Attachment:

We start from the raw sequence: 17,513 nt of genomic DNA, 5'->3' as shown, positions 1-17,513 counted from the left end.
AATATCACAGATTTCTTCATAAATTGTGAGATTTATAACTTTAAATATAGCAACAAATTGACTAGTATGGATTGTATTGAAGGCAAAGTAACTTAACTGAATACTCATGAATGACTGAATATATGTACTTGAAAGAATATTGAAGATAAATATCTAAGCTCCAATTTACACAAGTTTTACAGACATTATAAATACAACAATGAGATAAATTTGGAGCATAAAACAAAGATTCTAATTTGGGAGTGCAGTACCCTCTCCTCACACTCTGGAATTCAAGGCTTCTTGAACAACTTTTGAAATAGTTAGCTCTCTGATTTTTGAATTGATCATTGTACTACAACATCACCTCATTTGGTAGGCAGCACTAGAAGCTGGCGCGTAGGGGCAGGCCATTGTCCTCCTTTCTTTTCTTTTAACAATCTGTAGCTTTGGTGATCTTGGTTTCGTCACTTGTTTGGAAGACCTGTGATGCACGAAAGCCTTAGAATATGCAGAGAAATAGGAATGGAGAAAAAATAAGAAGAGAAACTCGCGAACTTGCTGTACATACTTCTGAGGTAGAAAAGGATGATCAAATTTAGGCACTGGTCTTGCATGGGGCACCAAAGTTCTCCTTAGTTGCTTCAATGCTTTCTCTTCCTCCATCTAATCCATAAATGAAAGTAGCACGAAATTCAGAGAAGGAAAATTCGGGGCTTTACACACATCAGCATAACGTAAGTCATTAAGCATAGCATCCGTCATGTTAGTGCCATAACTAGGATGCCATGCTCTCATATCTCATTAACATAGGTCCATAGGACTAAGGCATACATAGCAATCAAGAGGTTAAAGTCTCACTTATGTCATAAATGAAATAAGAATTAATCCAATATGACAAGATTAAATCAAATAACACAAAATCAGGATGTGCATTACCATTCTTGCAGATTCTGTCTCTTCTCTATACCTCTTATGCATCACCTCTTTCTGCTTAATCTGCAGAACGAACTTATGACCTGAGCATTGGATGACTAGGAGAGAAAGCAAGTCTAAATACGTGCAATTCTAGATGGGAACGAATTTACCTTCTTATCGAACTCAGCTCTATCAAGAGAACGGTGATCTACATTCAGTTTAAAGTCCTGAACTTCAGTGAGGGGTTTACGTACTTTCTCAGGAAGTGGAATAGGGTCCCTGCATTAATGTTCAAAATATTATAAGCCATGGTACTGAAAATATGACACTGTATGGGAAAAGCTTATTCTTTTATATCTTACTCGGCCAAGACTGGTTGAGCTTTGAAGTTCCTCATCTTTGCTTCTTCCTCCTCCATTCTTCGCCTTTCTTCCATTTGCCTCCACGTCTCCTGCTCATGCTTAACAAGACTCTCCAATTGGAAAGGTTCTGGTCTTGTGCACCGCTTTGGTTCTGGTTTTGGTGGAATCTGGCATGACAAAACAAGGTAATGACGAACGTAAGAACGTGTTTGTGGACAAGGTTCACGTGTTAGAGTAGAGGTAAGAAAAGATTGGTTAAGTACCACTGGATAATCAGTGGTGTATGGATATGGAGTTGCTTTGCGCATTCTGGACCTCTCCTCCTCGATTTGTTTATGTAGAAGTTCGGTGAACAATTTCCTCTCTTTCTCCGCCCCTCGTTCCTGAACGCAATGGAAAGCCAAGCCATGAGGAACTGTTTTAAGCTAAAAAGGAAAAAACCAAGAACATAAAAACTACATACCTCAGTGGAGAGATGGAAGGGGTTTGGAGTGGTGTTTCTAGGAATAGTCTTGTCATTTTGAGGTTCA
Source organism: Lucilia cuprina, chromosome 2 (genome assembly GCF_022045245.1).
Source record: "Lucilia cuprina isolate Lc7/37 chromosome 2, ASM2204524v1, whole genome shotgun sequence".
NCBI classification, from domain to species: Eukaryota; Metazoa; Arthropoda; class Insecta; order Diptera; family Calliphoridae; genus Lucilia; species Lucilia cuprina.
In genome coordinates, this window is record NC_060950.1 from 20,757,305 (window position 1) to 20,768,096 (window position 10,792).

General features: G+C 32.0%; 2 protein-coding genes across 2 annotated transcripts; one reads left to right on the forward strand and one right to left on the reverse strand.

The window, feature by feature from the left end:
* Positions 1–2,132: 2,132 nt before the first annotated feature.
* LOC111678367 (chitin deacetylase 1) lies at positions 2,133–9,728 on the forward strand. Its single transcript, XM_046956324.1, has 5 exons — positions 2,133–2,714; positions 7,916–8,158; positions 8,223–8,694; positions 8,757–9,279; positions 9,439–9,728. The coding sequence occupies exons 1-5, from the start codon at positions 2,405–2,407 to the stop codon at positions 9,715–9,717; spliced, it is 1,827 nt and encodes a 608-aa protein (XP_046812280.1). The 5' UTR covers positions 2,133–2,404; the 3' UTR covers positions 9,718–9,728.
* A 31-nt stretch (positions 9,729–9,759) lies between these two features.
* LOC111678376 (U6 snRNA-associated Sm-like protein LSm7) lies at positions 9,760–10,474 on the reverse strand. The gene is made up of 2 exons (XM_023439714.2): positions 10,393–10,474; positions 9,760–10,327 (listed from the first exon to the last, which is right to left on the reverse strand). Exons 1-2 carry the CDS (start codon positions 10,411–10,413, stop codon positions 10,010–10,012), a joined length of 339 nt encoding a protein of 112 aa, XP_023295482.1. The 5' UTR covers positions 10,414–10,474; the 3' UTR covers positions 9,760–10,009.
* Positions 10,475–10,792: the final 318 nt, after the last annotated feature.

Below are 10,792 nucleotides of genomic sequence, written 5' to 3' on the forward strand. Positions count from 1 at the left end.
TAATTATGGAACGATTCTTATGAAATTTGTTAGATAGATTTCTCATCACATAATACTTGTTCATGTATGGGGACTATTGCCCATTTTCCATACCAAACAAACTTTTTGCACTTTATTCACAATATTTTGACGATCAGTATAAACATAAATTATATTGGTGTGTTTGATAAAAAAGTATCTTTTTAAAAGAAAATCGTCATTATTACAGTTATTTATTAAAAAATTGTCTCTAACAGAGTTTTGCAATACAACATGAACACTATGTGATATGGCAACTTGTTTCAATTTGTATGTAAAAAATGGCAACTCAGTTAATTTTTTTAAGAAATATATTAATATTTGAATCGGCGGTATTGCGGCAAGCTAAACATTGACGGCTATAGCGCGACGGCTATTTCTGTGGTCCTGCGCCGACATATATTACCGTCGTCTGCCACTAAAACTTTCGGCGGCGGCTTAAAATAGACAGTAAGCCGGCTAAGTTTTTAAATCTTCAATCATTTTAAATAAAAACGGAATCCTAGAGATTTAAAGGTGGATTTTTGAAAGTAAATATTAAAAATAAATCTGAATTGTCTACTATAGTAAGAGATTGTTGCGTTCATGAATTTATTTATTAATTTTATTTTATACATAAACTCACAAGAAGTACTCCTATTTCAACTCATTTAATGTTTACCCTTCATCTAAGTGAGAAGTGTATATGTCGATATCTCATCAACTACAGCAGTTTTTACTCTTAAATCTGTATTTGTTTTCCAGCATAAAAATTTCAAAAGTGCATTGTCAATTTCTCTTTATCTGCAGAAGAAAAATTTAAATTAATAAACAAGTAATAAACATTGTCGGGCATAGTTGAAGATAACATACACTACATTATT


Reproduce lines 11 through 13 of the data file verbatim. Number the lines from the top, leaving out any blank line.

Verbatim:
* A 31-nt stretch (positions 9,729–9,759) lies between these two features.
* LOC111678376 (U6 snRNA-associated Sm-like protein LSm7) lies at positions 9,760–10,474 on the reverse strand. The gene is made up of 2 exons (XM_023439714.2): positions 10,393–10,474; positions 9,760–10,327 (listed from the first exon to the last, which is right to left on the reverse strand). Exons 1-2 carry the CDS (start codon positions 10,411–10,413, stop codon positions 10,010–10,012), a joined length of 339 nt encoding a protein of 112 aa, XP_023295482.1. The 5' UTR covers positions 10,414–10,474; the 3' UTR covers positions 9,760–10,009.
* Positions 10,475–10,792: the final 318 nt, after the last annotated feature.